General Motors Operations Management Plan

Topic: BusinessComparative Analysis
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Last updated: October 12, 2019

General Motors Operations Management Plan Author: Institution: General Motors Operations Management Plan Overview and History General Motors Company specializes in designing, building, and selling trucks, cars, and vehicle parts throughout the world.

The company also provides automobile finance services. The services provided by the company include fleet leasing, full service leasing, truck and car extended service contracts, and dealer financing. Currently, the company is the largest in the field of vehicle manufacturing worldwide. In terms of history, General Motors was founded in 1909 by William Durant (Gustin, 2010).

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The company originally started out as Buick holding company. Over the turn of the twentieth century, General Motors had about 8000 automobiles in the United States. The company was also leading in the manufacture of horse-drawn vehicles. From 1931 to 2007, General Motors was the global leader in terms of vehicle sales. Company Situation With leading global sales from 1931 to 2007, the company’s longest-running lead was cut short by the global recession that occurred in 2008. Consequently, its sales were drastically affected. Company sales diminished and its private capital sources dried up.

In June 2009, the company filed for bankruptcy. This prompted the US government to offer financial support leading to the birth of a rejuvenated company (Flink and Niemeyer, 2009). With this rejuvenation came new car brands such as the Cadillac, Chevrolet, GMC, and Buick. The company gradually gained stability as more than 70 percent of its sales came beyond the United States. Currently, General Motors employs 0ver 210,000 people in major world regions and operates in more than 110 countries.

After the bankruptcy, the company changed its competitive strategy. As of 2009 and 2010, the company was declared the second largest automaker in terms of global sales. Currently, General Motors no longer enjoys the luxury of leading the automotive industry due to the major competition it is facing. Toyota has in particular become a cause for concern for the company.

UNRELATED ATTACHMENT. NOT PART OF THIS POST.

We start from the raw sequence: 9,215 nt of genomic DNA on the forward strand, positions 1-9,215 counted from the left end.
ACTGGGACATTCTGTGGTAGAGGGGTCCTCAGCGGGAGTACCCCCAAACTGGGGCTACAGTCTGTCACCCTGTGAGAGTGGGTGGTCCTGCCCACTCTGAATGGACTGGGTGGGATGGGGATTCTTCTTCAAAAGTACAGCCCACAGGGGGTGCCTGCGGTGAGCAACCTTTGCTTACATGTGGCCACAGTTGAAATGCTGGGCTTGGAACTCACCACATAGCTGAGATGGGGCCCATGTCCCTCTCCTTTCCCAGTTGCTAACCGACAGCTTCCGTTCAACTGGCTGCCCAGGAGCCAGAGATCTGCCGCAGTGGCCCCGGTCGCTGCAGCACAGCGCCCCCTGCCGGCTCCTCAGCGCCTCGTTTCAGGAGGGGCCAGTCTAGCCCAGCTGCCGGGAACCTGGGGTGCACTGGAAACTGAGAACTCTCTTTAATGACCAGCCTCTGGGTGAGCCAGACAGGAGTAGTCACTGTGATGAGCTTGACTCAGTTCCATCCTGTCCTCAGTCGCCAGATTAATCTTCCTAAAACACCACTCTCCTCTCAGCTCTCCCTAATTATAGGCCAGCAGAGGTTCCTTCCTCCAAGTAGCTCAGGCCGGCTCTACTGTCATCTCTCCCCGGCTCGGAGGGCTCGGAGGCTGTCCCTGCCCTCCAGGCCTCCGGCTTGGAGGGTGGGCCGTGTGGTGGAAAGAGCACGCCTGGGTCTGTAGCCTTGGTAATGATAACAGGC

The decision by Toyota Company to manufacture hybrid technology cars was a crucial influence in ousting General Motors from its mantle (Flink and Niemeyer, 2009). Other companies such as Chrysler and Ford have a significant competitive edge against General Motors. The legal environment also influences General Motor’s activities. With established locations in 37 countries, the company has to put up with various rules and regulations set by those countries (General Motors Corporation and Princeton Institute for Historic Research, 2011). Factors such as tax and other government legislations determine how the company conducts its activities. Company Products and Services General Motors manufactures its products in 37 countries. The main vehicle products include Chevrolet, GMC, Buick, Isuzu, Opel, Vauxhall, Cadillac, and Wuling (Gustin, 2010). The company services include insurance and financing operations, fleet leasing, truck and car extended service contracts, full service leasing, and dealer financing.

Primarily, these services are centered on vehicle repair, maintenance, and trade-ins. Supply Chain With General Motors’ activities stretching worldwide, the management of the company’s supply chain is executed through the Global Purchase and Supply Chain. This department is responsible for the procurement of the company’s vehicle parts, plant equipment, and services. This department also optimizes the company’s supply chain and material costs thus supporting the growth of global sales. Because General Motors operates in four different global regions, suppliers have an opportunity of doing business in unprecedented volume. The activities of Global Purchase and Supply Chain include all aspects of the company business including manufacturing sales, advertising, marketing, engineering, research and development. The management of the company’s supply chain ensures that daily production schedules are met and implemented successfully.

Reference Flink, J. J., & Niemeyer, G.

A. (2009). The general of General Motors. American Heritage, 24, 5. General Motors Corporation, & Princeton Institute for Historic Research. (2011). General Motors: The first 75 years of transportation products.

Princeton, N.J: Automobile Quarterly Publications. Gustin, L. R. (2010).

Billy Durant: creator of General Motors. Grand Rapids: Eerdmans.

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